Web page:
The format of that opening paragraph has been standard for 30 years. But 2017 was far from standard: A large portion of our gain did not come from anything we accomplished at Berkshire.
The $65 billion gain is nonetheless real – rest assured of that. But only $36 billion came from Berkshire’s operations. The remaining $29 billion was delivered to us in December when Congress rewrote the U.S. Tax Code.
He also talks about a new accounting rule that will affect how reports are done in the future. One of the best tips I can give parents, church leaders, bosses or coaches is to give experienced foresight to those who learn from you. It not only allows the learners to prepare but also increases their trust in you:
I must first tell you about a new accounting rule – a generally accepted accounting principle (GAAP) – that in future quarterly and annual reports will severely distort Berkshire’s net income figures and very often mislead commentators and investors.
It reminds me of a talk I recently heard of a father who would talk to his son each year and tell him things that he might expect in his life for that year. After a warning, he’d encourage that “when these things happen—or anything else that troubles you—I want you to come and talk to me, and I’ll help you get through them. And then I’ll tell you what comes next.”
Before reporting on the acquisitions from last year, Warren explained the simple approach to adding value to the company:
There are four building blocks that add value to Berkshire: (1) sizable stand-alone acquisitions; (2) bolt-on acquisitions that fit with businesses we already own; (3) internal sales growth and margin improvement at our many and varied businesses; and (4) investment earnings from our huge portfolio of stocks and bonds.
And in 2017, there were not many acquisitions made by Berkshire. He explained what they look for in purchasing a company:
In our search for new stand-alone businesses, the key qualities we seek are durable competitive strengths; able and high-grade management; good returns on the net tangible assets required to operate the business; opportunities for internal growth at attractive returns; and, finally, a sensible purchase price.
I love that when the rest of the world is buying, he’s staying true to the founding rules:
That last requirement proved a barrier to virtually all deals we reviewed in 2017, as prices for decent, but far from spectacular, businesses hit an all-time high. Indeed, price seemed almost irrelevant to an army of optimistic purchasers.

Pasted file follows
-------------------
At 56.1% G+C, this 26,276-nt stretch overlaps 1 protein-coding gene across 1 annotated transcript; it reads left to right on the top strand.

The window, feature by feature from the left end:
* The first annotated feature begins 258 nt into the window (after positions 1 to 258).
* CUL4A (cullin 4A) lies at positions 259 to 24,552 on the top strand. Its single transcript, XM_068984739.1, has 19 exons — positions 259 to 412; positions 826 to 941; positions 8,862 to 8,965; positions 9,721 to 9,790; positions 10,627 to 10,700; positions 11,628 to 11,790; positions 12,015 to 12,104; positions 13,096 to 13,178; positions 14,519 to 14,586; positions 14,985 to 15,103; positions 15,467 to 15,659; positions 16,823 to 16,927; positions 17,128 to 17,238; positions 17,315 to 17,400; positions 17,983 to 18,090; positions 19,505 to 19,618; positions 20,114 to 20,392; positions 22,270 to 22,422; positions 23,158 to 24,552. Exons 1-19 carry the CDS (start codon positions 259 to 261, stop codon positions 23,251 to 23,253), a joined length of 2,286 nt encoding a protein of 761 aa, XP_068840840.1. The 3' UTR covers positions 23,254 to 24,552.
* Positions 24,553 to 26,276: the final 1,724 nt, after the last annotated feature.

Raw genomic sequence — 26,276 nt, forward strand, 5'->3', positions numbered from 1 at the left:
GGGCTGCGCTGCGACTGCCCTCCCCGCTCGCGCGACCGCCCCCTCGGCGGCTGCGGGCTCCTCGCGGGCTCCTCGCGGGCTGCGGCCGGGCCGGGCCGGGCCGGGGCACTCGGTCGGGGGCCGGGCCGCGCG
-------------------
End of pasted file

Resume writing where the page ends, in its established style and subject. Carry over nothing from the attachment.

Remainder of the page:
Why are the prices so high? Money is cheap and this:
Once a CEO hungers for a deal, he or she will never lack for forecasts that justify the purchase.
Even though Berkshire stayed mostly on the sidelines, the multi-billion dollar train moves on just fine:
Our aversion to leverage has dampened our returns over the years. But Charlie and I sleep well. Both of us believe it is insane to risk what you have and need in order to obtain what you don’t need.
The less the prudence with which others conduct their affairs, the greater the prudence with which we must conduct our own.
That doesn’t mean they won’t buy when the time is right:
…we will need to make one or more huge acquisitions. We certainly have the resources to do so. At yearend Berkshire held $116.0 billion in cash and U.S. Treasury Bills (whose average maturity was 88 days), up from $86.4 billion at yearend 2016. This extraordinary liquidity earns only a pittance and is far beyond the level Charlie and I wish Berkshire to have. Our smiles will broaden when we have redeployed Berkshire’s excess funds into more productive assets.
Performance comes, performance goes. Fees never falter.
And when others hesitate, you move:
Though markets are generally rational, they occasionally do crazy things. Seizing the opportunities then offered does not require great intelligence, a degree in economics or a familiarity with Wall Street jargon such as alpha and beta.
And – as has been the case since 1776 – whatever its problems of the minute, the American economy was going to move forward.
I highly recommend the whole letter as it’s full of financial and other advice.
President Russell M. Nelson, President of The Church of Jesus Christ of Latter-Day Saints, came to Las Vegas and spoke to members of the church. The majority of these members are single adults, age 18-30, and are still setting so many patterns and making decisions in their lives. This is an ideal time to hear from a Prophet of God. President and Sister Nelson gave great advice.
I was invited to come and sit on the stand for the devotional.